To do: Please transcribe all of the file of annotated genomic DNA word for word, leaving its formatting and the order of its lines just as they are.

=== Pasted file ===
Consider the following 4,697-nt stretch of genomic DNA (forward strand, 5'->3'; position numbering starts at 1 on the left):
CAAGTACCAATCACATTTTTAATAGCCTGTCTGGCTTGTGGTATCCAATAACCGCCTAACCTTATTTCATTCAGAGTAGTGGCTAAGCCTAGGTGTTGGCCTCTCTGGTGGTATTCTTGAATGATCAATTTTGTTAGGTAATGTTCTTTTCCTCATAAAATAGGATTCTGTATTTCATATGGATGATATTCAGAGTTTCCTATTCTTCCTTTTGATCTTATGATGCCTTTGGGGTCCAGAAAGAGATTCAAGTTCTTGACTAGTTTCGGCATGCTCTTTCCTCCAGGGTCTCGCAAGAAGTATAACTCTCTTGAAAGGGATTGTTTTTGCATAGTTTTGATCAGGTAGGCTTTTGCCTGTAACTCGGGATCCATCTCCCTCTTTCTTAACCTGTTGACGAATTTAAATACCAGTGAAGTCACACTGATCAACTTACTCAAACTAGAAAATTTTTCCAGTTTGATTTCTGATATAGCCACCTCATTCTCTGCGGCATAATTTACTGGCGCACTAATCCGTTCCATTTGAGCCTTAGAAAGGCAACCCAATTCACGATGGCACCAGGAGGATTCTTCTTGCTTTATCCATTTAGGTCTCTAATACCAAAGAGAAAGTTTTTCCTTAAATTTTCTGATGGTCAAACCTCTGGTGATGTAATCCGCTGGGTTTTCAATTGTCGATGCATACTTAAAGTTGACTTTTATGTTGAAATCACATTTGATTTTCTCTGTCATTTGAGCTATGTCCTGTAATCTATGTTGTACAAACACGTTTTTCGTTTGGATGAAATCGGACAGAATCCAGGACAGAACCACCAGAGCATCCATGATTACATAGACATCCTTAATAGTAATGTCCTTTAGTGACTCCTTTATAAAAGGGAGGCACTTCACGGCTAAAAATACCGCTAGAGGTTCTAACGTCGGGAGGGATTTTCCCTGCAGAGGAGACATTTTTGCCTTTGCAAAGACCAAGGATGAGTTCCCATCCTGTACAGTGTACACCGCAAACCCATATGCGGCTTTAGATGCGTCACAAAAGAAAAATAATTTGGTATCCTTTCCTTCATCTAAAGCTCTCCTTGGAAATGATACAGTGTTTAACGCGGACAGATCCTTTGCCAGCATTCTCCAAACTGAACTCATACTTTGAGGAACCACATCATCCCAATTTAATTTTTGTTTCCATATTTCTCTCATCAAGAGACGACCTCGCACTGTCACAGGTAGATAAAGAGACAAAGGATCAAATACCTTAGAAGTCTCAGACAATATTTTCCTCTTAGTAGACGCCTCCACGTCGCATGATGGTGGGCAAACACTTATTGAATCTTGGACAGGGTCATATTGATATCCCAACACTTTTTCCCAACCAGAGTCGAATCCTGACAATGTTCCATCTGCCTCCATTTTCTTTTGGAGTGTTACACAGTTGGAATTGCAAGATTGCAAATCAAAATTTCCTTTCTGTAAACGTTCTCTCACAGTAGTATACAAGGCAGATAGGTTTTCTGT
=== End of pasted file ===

Consider the following 4,697-nt stretch of genomic DNA (forward strand, 5'->3'; position numbering starts at 1 on the left):
CAAGTACCAATCACATTTTTAATAGCCTGTCTGGCTTGTGGTATCCAATAACCGCCTAACCTTATTTCATTCAGAGTAGTGGCTAAGCCTAGGTGTTGGCCTCTCTGGTGGTATTCTTGAATGATCAATTTTGTTAGGTAATGTTCTTTTCCTCATAAAATAGGATTCTGTATTTCATATGGATGATATTCAGAGTTTCCTATTCTTCCTTTTGATCTTATGATGCCTTTGGGGTCCAGAAAGAGATTCAAGTTCTTGACTAGTTTCGGCATGCTCTTTCCTCCAGGGTCTCGCAAGAAGTATAACTCTCTTGAAAGGGATTGTTTTTGCATAGTTTTGATCAGGTAGGCTTTTGCCTGTAACTCGGGATCCATCTCCCTCTTTCTTAACCTGTTGACGAATTTAAATACCAGTGAAGTCACACTGATCAACTTACTCAAACTAGAAAATTTTTCCAGTTTGATTTCTGATATAGCCACCTCATTCTCTGCGGCATAATTTACTGGCGCACTAATCCGTTCCATTTGAGCCTTAGAAAGGCAACCCAATTCACGATGGCACCAGGAGGATTCTTCTTGCTTTATCCATTTAGGTCTCTAATACCAAAGAGAAAGTTTTTCCTTAAATTTTCTGATGGTCAAACCTCTGGTGATGTAATCCGCTGGGTTTTCAATTGTCGATGCATACTTAAAGTTGACTTTTATGTTGAAATCACATTTGATTTTCTCTGTCATTTGAGCTATGTCCTGTAATCTATGTTGTACAAACACGTTTTTCGTTTGGATGAAATCGGACAGAATCCAGGACAGAACCACCAGAGCATCCATGATTACATAGACATCCTTAATAGTAATGTCCTTTAGTGACTCCTTTATAAAAGGGAGGCACTTCACGGCTAAAAATACCGCTAGAGGTTCTAACGTCGGGAGGGATTTTCCCTGCAGAGGAGACATTTTTGCCTTTGCAAAGACCAAGGATGAGTTCCCATCCTGTACAGTGTACACCGCAAACCCATATGCGGCTTTAGATGCGTCACAAAAGAAAAATAATTTGGTATCCTTTCCTTCATCTAAAGCTCTCCTTGGAAATGATACAGTGTTTAACGCGGACAGATCCTTTGCCAGCATTCTCCAAACTGAACTCATACTTTGAGGAACCACATCATCCCAATTTAATTTTTGTTTCCATATTTCTCTCATCAAGAGACGACCTCGCACTGTCACAGGTAGATAAAGAGACAAAGGATCAAATACCTTAGAAGTCTCAGACAATATTTTCCTCTTAGTAGACGCCTCCACGTCGCATGATGGTGGGCAAACACTTATTGAATCTTGGACAGGGTCATATTGATATCCCAACACTTTTTCCCAACCAGAGTCGAATCCTGACAATGTTCCATCTGCCTCCATTTTCTTTTGGAGTGTTACACAGTTGGAATTGCAAGATTGCAAATCAAAATTTCCTTTCTGTAAACGTTCTCTCACAGTAGTATACAAGGCAGATAGGTTTTCTGT